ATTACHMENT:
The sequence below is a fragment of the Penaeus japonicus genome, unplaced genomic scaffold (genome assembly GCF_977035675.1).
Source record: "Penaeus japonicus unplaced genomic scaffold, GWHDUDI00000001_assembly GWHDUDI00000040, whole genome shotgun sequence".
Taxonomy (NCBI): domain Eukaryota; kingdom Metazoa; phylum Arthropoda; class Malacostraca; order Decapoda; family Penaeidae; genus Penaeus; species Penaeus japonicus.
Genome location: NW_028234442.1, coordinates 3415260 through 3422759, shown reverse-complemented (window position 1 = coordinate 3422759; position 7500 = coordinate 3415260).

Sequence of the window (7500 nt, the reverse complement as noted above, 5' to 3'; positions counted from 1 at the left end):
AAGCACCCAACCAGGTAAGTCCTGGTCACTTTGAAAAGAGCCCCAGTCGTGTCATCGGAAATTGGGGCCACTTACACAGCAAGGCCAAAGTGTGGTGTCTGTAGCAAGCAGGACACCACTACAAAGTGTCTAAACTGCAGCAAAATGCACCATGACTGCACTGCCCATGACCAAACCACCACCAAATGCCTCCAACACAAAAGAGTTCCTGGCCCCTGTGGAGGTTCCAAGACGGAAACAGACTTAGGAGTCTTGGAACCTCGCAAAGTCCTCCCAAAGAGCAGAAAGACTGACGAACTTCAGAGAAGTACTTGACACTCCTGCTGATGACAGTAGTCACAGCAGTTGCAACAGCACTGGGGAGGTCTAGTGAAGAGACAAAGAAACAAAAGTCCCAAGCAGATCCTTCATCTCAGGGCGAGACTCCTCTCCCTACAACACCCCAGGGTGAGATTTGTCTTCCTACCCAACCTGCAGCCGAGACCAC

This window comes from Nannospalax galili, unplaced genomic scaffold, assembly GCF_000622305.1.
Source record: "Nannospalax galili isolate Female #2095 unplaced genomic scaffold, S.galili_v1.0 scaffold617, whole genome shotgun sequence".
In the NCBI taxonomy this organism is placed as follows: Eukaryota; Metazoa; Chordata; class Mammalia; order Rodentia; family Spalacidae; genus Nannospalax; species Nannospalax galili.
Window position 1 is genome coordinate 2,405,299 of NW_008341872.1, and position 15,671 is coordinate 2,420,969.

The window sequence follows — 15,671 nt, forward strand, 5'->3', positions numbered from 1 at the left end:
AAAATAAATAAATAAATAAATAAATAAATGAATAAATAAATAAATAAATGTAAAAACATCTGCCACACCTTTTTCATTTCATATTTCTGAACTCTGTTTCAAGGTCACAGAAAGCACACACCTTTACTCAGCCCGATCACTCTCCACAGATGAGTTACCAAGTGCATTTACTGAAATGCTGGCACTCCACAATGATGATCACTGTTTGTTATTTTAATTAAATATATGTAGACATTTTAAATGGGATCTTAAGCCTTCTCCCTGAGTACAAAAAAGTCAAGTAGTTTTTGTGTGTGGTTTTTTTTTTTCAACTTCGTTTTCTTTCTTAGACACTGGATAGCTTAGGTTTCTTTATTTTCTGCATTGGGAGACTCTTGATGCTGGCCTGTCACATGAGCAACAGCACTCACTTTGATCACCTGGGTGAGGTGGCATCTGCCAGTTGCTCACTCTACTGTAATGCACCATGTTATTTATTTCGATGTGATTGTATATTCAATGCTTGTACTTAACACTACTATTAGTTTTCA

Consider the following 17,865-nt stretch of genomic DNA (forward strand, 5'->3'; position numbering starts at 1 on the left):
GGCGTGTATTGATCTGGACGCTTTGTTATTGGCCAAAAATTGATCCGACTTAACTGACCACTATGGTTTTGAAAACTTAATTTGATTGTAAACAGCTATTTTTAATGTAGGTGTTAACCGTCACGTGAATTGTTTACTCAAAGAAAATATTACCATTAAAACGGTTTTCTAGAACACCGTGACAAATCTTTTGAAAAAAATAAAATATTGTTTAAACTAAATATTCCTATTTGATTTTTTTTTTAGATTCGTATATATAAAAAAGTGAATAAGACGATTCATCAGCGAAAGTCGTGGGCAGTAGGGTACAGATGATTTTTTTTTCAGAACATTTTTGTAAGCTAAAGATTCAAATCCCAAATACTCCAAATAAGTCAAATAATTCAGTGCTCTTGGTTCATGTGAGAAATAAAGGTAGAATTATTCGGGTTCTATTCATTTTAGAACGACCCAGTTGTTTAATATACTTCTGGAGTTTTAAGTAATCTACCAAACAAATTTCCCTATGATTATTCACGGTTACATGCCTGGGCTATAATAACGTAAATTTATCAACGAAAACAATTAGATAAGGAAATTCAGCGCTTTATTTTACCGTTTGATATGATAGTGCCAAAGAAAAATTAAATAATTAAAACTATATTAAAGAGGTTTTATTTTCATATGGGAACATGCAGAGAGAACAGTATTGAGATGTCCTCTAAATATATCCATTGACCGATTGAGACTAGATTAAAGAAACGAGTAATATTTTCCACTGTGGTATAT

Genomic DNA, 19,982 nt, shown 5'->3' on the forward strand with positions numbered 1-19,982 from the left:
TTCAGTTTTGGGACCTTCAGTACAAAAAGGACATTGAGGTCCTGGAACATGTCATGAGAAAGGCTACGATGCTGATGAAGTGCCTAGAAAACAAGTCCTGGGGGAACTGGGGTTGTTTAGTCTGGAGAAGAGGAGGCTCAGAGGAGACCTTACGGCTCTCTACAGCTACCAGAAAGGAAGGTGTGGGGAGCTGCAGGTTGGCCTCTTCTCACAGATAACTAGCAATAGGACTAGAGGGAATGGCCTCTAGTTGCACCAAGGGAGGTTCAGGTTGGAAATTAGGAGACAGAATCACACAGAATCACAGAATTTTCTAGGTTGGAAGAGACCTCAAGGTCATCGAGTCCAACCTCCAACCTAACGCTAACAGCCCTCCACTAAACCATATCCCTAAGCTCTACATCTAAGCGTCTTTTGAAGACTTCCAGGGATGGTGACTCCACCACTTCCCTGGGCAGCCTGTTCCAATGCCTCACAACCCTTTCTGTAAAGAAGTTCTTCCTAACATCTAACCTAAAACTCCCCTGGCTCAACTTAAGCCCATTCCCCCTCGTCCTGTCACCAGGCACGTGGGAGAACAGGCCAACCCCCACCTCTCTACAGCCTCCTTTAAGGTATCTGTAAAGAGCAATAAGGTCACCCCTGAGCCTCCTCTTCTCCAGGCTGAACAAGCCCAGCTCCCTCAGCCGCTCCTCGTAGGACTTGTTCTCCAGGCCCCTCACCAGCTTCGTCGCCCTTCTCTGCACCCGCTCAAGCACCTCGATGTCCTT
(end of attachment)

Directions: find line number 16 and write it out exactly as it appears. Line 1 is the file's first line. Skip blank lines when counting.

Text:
TTCAGTTTTGGGACCTTCAGTACAAAAAGGACATTGAGGTCCTGGAACATGTCATGAGAAAGGCTACGATGCTGATGAAGTGCCTAGAAAACAAGTCCTGGGGGAACTGGGGTTGTTTAGTCTGGAGAAGAGGAGGCTCAGAGGAGACCTTACGGCTCTCTACAGCTACCAGAAAGGAAGGTGTGGGGAGCTGCAGGTTGGCCTCTTCTCACAGATAACTAGCAATAGGACTAGAGGGAATGGCCTCTAGTTGCACCAAGGGAGGTTCAGGTTGGAAATTAGGAGACAGAATCACACAGAATCACAGAATTTTCTAGGTTGGAAGAGACCTCAAGGTCATCGAGTCCAACCTCCAACCTAACGCTAACAGCCCTCCACTAAACCATATCCCTAAGCTCTACATCTAAGCGTCTTTTGAAGACTTCCAGGGATGGTGACTCCACCACTTCCCTGGGCAGCCTGTTCCAATGCCTCACAACCCTTTCTGTAAAGAAGTTCTTCCTAACATCTAACCTAAAACTCCCCTGGCTCAACTTAAGCCCATTCCCCCTCGTCCTGTCACCAGGCACGTGGGAGAACAGGCCAACCCCCACCTCTCTACAGCCTCCTTTAAGGTATCTGTAAAGAGCAATAAGGTCACCCCTGAGCCTCCTCTTCTCCAGGCTGAACAAGCCCAGCTCCCTCAGCCGCTCCTCGTAGGACTTGTTCTCCAGGCCCCTCACCAGCTTCGTCGCCCTTCTCTGCACCCGCTCAAGCACCTCGATGTCCTT